Beginning my 21styear with the Graduate School of Theology I am reminded again how wonderful it is to welcome new students who are seeking advanced training for all sorts of ministry endeavors. Whether it be preaching, pastoral care, social justice initiatives, missions, or other forms of service, students come with expectations of success in keeping with their calling. Such eagerness encourages me to renew my faith.
However, the news reports another scandal and the Pew Report details the decline of respect. My email messages remind me of strugglers who are seeking encouragement as they experience the heartaches of their ministerial vocation. My LinkedIn informs me of another alumni of our program who has quit. The change in job is not so much “greener pastures” but from a bruised and broken calling. Therefore, the much needed existence of the Ministry Support Network deals with the ever-constant enemy of burn out. And I’m reminded that a “long road” is a common metaphor for ministry. Terms like “hill, rut, pothole, detour, exit” and others makes the metaphor rich for exploring the complexities that surround both the joy and sorrow that comes with the terrain.
In his 1985 book, Free to Speak, Cecil Hook speaks with courage about topics in his retirement he was too timid to say while employed. The final chapter (which has a better title than actual content) resonates with my experience as a minister. The chapter’s title, “Lamentations of a Mediocre Preacher” is his playful attempt to deal with discouragement. You see, the trappings of marketplace values often measure competitive success in ministry for churches. And when I dwell on those trappings, lamentations spring forth from me as well. In ministry, I use to dread “preacher meetings” or what I termed, “brag sessions” for the reports of how we were doing in ministry all said the same, “Look at me! I’m doing okay when I compare myself with you.” While Hook uses the language of a “hireling” to speak of how churches often relate to their ministry partners, the fact is employer and employee dealings often has hampered the mission of God. All the mundane corporate aspects of contracts, insurance, paychecks, role descriptions, and retirement accounts put ministers in vulnerable positions. So my critique of Hook’s timidity is tempered with my empathy. The systemic double bind squeezes many of us who need to keep food on the table. We do not have the luxury to speak as did Paul as an apostle to Corinth or Hook in retirement. Keeping a record of all the slights one receives in ministry might lead to a humorous chapter about the job, but “lamentations” is the better word. As Hook recounts several stories of humor, affronts, snubs, and unrealistic expectations, you realize that his tongue in his cheek is massaging a deeper wound. Ministry is a long road.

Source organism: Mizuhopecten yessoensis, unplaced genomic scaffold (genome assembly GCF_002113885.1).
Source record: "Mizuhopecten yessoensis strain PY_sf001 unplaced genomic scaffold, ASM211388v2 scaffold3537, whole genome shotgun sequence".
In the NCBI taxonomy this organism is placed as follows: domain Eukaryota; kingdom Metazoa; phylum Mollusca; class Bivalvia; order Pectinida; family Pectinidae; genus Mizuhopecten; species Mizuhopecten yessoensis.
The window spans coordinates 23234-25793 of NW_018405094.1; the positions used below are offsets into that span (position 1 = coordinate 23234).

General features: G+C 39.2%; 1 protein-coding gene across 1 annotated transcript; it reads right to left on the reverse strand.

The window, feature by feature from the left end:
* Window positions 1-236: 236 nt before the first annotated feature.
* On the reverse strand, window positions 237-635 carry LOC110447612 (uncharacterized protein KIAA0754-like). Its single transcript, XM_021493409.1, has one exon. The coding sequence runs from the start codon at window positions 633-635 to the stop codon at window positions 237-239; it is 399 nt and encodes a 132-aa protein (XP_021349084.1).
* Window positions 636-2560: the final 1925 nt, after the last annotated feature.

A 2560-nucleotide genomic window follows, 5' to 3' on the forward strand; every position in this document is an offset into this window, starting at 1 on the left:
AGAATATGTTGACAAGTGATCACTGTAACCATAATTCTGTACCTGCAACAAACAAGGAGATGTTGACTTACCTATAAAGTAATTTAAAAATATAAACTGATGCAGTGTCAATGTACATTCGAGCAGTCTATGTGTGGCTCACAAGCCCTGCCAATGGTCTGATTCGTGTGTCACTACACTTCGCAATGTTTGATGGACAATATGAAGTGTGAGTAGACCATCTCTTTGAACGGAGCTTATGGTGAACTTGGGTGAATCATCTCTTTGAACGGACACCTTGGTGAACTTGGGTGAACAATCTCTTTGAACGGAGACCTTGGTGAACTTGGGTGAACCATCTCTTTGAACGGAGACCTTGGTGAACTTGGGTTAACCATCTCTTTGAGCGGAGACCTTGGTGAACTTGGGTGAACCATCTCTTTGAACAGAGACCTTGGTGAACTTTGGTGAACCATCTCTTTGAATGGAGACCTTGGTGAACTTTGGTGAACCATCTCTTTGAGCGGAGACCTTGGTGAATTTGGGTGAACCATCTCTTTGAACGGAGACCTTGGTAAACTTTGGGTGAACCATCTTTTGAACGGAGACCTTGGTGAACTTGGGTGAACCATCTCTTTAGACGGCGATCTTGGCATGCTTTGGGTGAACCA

Most of us who enter ministry will never have our names remembered among the elite. While editing the book, The Living Pulpit: Sermons that Illustrate Preaching in the Stone-Campbell Movement 1968-2018, I made sure there were sermons from folks who serve small churches. While the temptation to only include sermons from the famous would make us look good in the eyes of our peers, it would not be representative of our churches. And the most successful preachers are the ones no one knows outside the county lines. They define success by their lifetime faithfulness to a ministry while turning a deaf ear to the lure of greener pastures. They are described by words like “hope, hardiness, perseverance, peace, joy, and determined.” They, like Paul, pour out their lives as an offering. I won’t say, “Let their tribe increase,” for their tribe is already substantial. May their testimony be more present in my ministry.
How do I keep myself encouraged during these days of comparisons, regrets, and discouragements? My faith is renewed every semester when new students describe their calling into ministry. The hope that prepares these hearts for God’s service is a wonder to behold. And I’m learning more and more stories from a growing list of stalwarts of the faith whose calling is coming to fruition. They exemplify resilience and joy on the long road. Both the beginners and the enders of the journey teach me that God blesses and does not keep a record of the slights. While the hurts are hard to forget, the blessings far out number them all. If God is for me…